In Pennsylvania, the court system is structured like a pyramid. At the top is the Supreme Court with seven justices. The next level consists of the Superior Court and Commonwealth Court, followed by the Common Pleas Court. On the bottom of the pyramid you will find the Magisterial District Courts, Pittsburgh Municipal Courts, Philadelphia Municipal Courts, and Philadelphia Traffic Courts.
For this article, we are going to take a closer look at the two appellate courts in the Pennsylvania Criminal Justice System:
The appellate courts of the Commonwealth of Pennsylvania play a critical role in the state’s criminal justice system.
Any individual convicted of a crime has the right to a direct appeal to the Superior Court of Pennsylvania. This allows the convicted to contest any errors that may have been committed by the trial court judge.
What exactly is a direct appeal?
Those who are uninformed as to how the law works in the state often believe that this is an opportunity to re-litigate. However, this is not the case. Instead, a direct appeal is nothing more than a request for a thorough review of the record for legal error.
Is a review guaranteed?
Although a defendant has the right to appeal a conviction, there is no guarantee that the Supreme Court of Pennsylvania will grant a review. This is discretionary, with a limited number of Petitions for Allocatur being granted each year. You need a strong case, helped out by an experienced attorney, to better your chances of a review.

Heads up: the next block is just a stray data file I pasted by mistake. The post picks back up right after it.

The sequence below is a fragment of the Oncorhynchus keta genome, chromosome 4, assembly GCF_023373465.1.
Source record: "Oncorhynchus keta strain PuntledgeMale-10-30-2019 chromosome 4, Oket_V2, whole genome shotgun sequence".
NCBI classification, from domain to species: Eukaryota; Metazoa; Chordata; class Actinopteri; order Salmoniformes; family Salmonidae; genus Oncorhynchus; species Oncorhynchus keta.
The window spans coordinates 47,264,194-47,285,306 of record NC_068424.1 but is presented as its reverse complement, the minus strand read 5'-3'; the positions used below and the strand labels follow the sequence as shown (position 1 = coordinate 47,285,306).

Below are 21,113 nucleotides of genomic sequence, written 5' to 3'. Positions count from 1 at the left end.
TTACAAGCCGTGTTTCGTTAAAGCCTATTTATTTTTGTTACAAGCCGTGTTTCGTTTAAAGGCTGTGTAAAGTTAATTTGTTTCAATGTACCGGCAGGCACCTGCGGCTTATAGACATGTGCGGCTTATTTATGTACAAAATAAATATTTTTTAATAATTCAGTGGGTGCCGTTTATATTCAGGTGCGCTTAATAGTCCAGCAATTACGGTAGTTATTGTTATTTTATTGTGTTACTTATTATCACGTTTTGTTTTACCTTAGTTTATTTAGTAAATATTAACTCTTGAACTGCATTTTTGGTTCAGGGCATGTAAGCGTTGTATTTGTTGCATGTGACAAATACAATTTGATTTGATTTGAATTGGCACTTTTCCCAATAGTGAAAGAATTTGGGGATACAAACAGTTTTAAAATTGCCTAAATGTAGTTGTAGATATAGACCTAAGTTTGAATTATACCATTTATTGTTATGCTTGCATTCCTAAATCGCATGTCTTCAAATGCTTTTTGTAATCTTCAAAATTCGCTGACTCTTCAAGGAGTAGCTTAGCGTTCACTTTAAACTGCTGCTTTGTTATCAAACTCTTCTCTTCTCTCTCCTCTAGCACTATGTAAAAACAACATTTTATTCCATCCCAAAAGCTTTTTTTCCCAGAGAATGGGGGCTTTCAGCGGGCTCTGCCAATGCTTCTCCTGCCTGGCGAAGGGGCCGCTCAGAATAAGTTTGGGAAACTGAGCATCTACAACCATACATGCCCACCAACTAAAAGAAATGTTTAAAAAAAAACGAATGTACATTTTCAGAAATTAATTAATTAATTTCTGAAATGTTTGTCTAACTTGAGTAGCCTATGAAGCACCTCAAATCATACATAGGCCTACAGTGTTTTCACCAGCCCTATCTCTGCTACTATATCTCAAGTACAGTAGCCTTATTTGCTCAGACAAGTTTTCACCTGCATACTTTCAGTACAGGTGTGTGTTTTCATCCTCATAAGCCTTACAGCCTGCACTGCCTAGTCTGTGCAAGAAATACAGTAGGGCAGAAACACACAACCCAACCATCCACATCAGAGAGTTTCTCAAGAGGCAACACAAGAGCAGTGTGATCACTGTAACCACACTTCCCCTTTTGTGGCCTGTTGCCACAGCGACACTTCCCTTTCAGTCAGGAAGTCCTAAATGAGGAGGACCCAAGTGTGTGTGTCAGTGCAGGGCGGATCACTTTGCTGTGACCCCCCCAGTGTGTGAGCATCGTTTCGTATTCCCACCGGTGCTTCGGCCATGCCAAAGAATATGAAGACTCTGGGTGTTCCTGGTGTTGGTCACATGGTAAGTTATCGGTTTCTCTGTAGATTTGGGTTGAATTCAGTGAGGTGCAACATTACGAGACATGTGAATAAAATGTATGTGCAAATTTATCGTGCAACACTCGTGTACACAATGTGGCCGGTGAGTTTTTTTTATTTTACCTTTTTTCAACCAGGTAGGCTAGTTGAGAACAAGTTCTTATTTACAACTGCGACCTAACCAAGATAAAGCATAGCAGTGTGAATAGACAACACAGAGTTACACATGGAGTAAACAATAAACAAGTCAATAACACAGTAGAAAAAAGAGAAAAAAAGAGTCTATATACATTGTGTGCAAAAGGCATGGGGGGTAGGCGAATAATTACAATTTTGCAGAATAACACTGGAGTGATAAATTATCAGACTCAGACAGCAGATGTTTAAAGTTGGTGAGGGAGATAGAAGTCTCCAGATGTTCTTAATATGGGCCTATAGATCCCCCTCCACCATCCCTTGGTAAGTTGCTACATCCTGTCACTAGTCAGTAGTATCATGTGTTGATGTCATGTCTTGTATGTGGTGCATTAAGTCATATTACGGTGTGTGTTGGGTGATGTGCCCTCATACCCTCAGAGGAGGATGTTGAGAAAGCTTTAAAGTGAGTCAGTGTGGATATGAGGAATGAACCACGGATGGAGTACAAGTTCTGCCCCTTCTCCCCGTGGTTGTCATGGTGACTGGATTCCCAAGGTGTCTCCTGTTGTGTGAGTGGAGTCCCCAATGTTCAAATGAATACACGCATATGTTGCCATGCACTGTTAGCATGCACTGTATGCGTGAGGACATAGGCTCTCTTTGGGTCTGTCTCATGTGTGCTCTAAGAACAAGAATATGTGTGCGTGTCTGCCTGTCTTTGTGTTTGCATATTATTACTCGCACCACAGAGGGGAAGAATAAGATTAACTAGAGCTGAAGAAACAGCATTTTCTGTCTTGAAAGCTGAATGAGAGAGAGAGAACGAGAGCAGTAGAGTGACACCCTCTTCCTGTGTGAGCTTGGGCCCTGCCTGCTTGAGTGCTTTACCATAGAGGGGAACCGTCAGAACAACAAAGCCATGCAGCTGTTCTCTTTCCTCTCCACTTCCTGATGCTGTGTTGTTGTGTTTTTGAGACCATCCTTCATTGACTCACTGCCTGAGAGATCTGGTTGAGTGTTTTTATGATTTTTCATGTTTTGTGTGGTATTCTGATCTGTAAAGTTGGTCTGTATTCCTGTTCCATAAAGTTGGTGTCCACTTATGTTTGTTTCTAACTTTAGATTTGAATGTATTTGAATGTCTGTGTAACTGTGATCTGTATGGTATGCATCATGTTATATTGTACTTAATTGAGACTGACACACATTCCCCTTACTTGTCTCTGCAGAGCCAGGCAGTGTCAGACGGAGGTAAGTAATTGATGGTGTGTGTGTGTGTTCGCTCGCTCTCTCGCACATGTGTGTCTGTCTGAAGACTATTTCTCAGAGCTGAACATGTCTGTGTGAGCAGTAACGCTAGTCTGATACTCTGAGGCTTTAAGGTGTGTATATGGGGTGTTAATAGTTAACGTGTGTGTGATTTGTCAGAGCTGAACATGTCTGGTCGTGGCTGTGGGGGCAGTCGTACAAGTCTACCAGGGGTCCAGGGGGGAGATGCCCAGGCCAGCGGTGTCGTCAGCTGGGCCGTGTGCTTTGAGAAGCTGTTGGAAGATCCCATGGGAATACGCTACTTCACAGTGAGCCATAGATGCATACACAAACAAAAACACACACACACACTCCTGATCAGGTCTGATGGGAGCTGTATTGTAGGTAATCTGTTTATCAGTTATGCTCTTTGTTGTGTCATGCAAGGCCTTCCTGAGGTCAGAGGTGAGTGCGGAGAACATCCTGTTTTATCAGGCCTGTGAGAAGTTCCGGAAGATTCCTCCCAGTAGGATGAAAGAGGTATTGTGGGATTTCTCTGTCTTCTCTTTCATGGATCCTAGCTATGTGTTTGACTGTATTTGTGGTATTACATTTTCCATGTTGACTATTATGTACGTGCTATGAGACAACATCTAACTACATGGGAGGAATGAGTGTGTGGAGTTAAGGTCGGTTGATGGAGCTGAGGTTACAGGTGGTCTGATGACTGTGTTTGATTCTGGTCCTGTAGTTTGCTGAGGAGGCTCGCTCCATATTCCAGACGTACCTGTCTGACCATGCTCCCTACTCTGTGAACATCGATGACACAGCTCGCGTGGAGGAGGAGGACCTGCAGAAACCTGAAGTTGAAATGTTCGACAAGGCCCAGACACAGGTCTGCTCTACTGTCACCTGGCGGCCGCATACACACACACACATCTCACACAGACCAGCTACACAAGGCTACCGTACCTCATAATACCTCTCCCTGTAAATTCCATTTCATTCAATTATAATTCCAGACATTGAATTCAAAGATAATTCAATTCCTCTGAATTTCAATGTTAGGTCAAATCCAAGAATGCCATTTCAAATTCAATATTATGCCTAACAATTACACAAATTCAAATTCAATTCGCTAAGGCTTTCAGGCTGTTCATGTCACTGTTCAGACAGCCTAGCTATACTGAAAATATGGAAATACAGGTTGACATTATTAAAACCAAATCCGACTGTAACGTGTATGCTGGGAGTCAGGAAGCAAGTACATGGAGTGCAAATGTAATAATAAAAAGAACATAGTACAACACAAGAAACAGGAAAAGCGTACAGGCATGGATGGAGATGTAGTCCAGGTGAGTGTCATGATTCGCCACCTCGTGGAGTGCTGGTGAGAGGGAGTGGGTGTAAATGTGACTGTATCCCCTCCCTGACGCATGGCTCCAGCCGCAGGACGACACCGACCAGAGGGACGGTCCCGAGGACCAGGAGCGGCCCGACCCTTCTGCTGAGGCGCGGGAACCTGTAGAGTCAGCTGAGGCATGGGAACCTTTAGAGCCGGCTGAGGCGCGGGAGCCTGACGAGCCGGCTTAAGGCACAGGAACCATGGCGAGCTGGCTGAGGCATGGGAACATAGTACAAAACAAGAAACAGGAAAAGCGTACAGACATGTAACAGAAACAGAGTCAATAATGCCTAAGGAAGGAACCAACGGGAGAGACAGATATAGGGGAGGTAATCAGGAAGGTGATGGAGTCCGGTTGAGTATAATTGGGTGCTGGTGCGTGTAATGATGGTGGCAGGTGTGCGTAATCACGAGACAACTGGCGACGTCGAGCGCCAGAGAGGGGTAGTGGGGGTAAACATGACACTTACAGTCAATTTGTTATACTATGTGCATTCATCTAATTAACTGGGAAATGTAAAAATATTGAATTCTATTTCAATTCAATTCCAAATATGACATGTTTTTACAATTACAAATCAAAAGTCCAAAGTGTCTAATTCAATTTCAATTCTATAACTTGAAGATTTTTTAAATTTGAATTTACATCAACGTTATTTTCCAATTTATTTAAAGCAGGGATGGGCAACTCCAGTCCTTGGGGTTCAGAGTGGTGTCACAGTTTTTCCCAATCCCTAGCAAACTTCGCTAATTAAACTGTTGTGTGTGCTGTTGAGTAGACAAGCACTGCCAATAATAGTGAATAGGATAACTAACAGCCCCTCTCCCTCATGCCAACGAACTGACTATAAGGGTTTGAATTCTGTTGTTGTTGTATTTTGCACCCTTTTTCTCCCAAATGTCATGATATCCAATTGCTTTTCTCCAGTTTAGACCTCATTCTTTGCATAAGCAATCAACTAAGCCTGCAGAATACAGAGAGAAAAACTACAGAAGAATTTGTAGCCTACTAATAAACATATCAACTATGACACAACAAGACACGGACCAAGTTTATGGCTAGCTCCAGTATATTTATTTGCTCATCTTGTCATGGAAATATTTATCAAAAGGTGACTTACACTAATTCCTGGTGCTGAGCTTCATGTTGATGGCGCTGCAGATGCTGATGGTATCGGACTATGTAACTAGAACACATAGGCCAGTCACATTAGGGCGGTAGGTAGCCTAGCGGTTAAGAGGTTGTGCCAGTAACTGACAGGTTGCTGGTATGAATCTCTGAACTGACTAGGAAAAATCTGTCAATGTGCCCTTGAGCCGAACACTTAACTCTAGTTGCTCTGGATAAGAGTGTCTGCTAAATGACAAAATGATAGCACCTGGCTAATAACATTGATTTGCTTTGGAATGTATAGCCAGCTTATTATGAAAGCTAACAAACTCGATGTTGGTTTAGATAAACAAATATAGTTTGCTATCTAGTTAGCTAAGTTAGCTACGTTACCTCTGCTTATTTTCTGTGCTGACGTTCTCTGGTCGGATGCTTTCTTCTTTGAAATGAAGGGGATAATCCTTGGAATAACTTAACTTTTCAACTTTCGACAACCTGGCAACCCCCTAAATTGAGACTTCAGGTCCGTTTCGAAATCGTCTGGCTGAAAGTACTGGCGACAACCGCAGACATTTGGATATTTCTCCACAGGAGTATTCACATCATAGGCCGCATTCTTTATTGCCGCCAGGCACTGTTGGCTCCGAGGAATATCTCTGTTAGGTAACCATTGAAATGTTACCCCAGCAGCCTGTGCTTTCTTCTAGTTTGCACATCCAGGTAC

Any legal ruling by a trial court judge is subject to appellate review. This includes rulings on pre-trial matters including but not limited to suppression motions, motions concerning the admissibility of evidence, and identification.
All trial rulings, if preserved with a proper objection, may be subject to review including the admissibility of hearsay testimony, scope of examination, impeachment and prosecutorial misconduct.
An appeal to the Superior Court (one of two appellate courts mentioned above) is typically related to final decisions of the Court of Common Pleas. In Pennsylvania (since the state is not divided into appellate territories) a three judge panel is responsible for hearing appeals. Although the court is based in Harrisburg, they hear appeals in Pittsburgh and Philadelphia as well.
If you believe your case has the grounds for an appeal, contact a professional criminal defense lawyer at PKN Law for a free consultation.